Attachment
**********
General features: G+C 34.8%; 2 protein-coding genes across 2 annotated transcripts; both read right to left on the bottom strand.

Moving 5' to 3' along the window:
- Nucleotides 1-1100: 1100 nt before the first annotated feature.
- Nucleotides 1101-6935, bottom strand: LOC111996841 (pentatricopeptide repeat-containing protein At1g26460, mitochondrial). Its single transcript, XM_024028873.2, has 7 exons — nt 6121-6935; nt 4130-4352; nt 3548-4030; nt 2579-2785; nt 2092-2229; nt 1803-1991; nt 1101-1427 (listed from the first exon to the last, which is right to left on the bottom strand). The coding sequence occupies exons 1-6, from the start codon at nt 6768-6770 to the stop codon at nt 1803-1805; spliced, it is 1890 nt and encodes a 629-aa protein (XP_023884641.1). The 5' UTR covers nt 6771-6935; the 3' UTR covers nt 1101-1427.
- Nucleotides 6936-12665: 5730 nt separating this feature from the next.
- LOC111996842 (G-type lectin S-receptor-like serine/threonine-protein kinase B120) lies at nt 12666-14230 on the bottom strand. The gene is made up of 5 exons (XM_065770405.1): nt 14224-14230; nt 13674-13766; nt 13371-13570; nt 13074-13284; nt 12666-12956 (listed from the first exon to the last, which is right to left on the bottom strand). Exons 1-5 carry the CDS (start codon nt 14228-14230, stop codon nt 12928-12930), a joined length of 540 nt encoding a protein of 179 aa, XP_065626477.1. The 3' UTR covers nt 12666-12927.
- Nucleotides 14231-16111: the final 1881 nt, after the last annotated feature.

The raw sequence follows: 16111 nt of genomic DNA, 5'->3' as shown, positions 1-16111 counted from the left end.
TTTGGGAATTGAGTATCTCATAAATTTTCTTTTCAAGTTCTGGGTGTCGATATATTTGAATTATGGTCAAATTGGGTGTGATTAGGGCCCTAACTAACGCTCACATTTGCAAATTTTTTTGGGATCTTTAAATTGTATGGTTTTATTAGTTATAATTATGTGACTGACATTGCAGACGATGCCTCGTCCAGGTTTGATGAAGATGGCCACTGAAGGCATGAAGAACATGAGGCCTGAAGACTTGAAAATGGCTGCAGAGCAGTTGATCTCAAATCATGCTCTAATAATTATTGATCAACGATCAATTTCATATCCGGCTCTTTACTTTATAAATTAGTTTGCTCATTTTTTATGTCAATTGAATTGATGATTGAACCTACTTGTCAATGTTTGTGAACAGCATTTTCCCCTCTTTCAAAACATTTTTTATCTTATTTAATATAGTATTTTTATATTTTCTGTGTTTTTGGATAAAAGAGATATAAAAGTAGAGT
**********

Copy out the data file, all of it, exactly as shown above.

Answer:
General features: G+C 34.8%; 2 protein-coding genes across 2 annotated transcripts; both read right to left on the bottom strand.

Moving 5' to 3' along the window:
- Nucleotides 1-1100: 1100 nt before the first annotated feature.
- Nucleotides 1101-6935, bottom strand: LOC111996841 (pentatricopeptide repeat-containing protein At1g26460, mitochondrial). Its single transcript, XM_024028873.2, has 7 exons — nt 6121-6935; nt 4130-4352; nt 3548-4030; nt 2579-2785; nt 2092-2229; nt 1803-1991; nt 1101-1427 (listed from the first exon to the last, which is right to left on the bottom strand). The coding sequence occupies exons 1-6, from the start codon at nt 6768-6770 to the stop codon at nt 1803-1805; spliced, it is 1890 nt and encodes a 629-aa protein (XP_023884641.1). The 5' UTR covers nt 6771-6935; the 3' UTR covers nt 1101-1427.
- Nucleotides 6936-12665: 5730 nt separating this feature from the next.
- LOC111996842 (G-type lectin S-receptor-like serine/threonine-protein kinase B120) lies at nt 12666-14230 on the bottom strand. The gene is made up of 5 exons (XM_065770405.1): nt 14224-14230; nt 13674-13766; nt 13371-13570; nt 13074-13284; nt 12666-12956 (listed from the first exon to the last, which is right to left on the bottom strand). Exons 1-5 carry the CDS (start codon nt 14228-14230, stop codon nt 12928-12930), a joined length of 540 nt encoding a protein of 179 aa, XP_065626477.1. The 3' UTR covers nt 12666-12927.
- Nucleotides 14231-16111: the final 1881 nt, after the last annotated feature.

The raw sequence follows: 16111 nt of genomic DNA, 5'->3' as shown, positions 1-16111 counted from the left end.
TTTGGGAATTGAGTATCTCATAAATTTTCTTTTCAAGTTCTGGGTGTCGATATATTTGAATTATGGTCAAATTGGGTGTGATTAGGGCCCTAACTAACGCTCACATTTGCAAATTTTTTTGGGATCTTTAAATTGTATGGTTTTATTAGTTATAATTATGTGACTGACATTGCAGACGATGCCTCGTCCAGGTTTGATGAAGATGGCCACTGAAGGCATGAAGAACATGAGGCCTGAAGACTTGAAAATGGCTGCAGAGCAGTTGATCTCAAATCATGCTCTAATAATTATTGATCAACGATCAATTTCATATCCGGCTCTTTACTTTATAAATTAGTTTGCTCATTTTTTATGTCAATTGAATTGATGATTGAACCTACTTGTCAATGTTTGTGAACAGCATTTTCCCCTCTTTCAAAACATTTTTTATCTTATTTAATATAGTATTTTTATATTTTCTGTGTTTTTGGATAAAAGAGATATAAAAGTAGAGT